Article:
A wildfire near Bakersfield, California, burned through 2,600 acres on Monday and prompted the evacuation of 500 homes near Sequoia National Park, according to NBC News. More than $4 million has been spent battling the massive blaze since it ignited last week, the site reported.
The Kern County Fire Department said the cause of the so-called Shirley Fire is still under investigation, NBC News reported.
According to NBC News and Reuters, more than 1,000 firefighters have been containing the the fire, which ignited Friday night on the park's outskirts northeast of Bakersfield. Tom Efird, a battalion chief with the Garden Valley Fire Protection District, noted that "we've had a tremendous amount of air assets that have helped us hold this fire in check." Two houses were lost in the blaze and one was damaged, but “we don’t see that number going up,” Efird added.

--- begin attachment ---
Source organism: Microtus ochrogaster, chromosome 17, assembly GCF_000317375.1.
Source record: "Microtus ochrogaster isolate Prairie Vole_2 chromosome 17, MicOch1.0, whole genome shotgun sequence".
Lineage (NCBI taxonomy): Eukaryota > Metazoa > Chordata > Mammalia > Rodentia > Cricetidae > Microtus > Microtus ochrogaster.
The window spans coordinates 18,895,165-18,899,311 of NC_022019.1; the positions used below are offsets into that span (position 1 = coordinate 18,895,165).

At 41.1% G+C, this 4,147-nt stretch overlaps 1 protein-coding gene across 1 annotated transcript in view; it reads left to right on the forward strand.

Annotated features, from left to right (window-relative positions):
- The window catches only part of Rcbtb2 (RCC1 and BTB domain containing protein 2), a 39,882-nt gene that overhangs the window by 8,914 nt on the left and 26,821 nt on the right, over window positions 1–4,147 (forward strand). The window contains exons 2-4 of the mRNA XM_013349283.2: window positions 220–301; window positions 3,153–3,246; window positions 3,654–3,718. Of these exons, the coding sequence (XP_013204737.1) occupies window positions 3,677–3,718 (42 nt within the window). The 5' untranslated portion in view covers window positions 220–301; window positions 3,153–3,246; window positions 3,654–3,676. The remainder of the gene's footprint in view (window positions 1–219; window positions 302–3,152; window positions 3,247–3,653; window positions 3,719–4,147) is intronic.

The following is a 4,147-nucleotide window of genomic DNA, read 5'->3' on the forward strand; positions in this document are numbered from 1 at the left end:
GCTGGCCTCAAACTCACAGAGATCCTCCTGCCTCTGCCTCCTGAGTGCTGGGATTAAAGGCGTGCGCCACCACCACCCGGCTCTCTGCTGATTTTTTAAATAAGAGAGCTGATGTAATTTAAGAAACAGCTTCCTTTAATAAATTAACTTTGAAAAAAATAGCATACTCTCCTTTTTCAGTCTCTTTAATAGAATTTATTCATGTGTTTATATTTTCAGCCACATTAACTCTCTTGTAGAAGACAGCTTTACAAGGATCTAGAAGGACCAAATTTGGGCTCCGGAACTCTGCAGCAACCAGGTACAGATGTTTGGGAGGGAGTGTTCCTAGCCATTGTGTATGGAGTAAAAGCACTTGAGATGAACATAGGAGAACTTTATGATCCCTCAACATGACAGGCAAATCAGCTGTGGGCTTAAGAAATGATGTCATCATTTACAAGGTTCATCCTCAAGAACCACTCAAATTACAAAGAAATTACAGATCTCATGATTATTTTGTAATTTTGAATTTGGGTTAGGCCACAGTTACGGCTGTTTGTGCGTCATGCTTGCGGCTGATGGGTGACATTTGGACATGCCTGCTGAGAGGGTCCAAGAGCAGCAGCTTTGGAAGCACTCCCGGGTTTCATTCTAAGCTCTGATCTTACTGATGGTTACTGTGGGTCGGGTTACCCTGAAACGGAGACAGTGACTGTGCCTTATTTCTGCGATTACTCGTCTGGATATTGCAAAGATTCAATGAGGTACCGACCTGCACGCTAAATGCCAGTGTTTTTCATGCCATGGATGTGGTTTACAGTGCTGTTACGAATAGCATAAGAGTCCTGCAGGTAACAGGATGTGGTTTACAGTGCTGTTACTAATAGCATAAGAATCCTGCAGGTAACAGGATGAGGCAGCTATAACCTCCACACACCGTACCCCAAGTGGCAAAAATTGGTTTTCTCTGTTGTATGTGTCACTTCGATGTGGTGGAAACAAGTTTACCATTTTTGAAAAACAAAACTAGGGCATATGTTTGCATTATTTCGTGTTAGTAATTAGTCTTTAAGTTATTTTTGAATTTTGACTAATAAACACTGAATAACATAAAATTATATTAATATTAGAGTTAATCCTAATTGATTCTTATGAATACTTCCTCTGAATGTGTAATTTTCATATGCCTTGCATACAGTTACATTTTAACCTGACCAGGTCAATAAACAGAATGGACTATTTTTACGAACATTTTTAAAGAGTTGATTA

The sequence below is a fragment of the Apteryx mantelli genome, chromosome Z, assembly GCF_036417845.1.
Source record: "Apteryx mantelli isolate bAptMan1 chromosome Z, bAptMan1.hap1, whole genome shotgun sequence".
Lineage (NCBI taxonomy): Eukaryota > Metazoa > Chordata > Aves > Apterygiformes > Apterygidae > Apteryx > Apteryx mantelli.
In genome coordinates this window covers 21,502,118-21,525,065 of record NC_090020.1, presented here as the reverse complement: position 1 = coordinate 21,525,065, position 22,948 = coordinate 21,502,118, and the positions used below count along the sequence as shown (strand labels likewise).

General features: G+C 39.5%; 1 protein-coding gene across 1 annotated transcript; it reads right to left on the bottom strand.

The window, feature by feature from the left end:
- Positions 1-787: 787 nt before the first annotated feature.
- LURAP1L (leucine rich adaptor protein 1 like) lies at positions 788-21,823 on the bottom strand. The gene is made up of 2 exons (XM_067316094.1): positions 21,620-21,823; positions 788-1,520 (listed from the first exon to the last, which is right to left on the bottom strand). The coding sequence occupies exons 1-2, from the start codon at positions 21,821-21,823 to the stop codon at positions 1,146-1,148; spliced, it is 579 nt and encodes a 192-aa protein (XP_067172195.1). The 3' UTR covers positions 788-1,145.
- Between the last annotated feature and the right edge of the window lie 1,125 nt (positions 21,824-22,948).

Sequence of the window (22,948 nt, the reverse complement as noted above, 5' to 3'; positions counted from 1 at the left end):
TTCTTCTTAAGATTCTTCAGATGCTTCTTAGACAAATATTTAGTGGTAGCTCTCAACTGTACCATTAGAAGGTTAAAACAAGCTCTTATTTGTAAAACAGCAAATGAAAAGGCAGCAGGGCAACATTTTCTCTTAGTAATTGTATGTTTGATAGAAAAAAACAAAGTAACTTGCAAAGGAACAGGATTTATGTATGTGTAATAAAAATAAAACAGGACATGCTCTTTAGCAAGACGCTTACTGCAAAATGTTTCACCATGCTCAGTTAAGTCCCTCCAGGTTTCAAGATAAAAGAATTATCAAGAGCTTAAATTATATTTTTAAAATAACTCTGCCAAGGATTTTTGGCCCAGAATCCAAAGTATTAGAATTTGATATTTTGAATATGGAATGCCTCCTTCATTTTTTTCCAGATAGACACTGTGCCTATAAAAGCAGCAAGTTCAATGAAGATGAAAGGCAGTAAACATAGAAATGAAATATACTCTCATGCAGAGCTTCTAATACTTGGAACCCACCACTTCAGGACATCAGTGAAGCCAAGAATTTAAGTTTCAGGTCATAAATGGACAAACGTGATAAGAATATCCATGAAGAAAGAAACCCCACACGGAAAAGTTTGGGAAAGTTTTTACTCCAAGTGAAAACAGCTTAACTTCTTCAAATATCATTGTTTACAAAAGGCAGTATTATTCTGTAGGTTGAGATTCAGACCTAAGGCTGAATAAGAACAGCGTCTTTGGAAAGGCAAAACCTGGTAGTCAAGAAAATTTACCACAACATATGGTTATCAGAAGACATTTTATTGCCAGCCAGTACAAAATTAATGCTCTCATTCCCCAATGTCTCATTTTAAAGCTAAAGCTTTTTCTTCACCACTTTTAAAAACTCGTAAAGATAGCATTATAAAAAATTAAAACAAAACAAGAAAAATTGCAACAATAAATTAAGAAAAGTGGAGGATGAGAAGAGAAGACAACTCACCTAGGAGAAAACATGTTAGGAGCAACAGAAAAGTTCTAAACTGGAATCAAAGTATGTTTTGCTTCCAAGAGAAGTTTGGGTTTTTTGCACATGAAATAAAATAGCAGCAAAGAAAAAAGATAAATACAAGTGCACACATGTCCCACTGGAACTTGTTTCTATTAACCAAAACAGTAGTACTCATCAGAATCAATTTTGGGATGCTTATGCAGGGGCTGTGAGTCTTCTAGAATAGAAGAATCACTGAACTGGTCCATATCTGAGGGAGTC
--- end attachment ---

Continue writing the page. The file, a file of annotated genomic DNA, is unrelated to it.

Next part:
According to the U.S Forest Service, flames fueled by high winds and dry brush jumped containment lines on Saturday, despite the efforts of water-dropping helicopters and aircraft. No injuries have been reported from the fire.
According to Reuters, the nose gear of an air tanker aiding in the fire-fighting efforts collapsed on returning to Fresno Airport on Sunday evening, damaging the aircraft yet leaving its two crew members unhurt.
California’s fire season has been quite severe in 2014, as one of the most severe droughts in the Golden State's history has played a key role in the amount and size of wildfires.
Since Jan. 1, Cal Fire has responded to more than 1,500 wildfires -- nearly double its five-year average over the same period.
The fire department has hired additional seasonal firefighters and bolstered fire equipment earlier in the season, according to reports.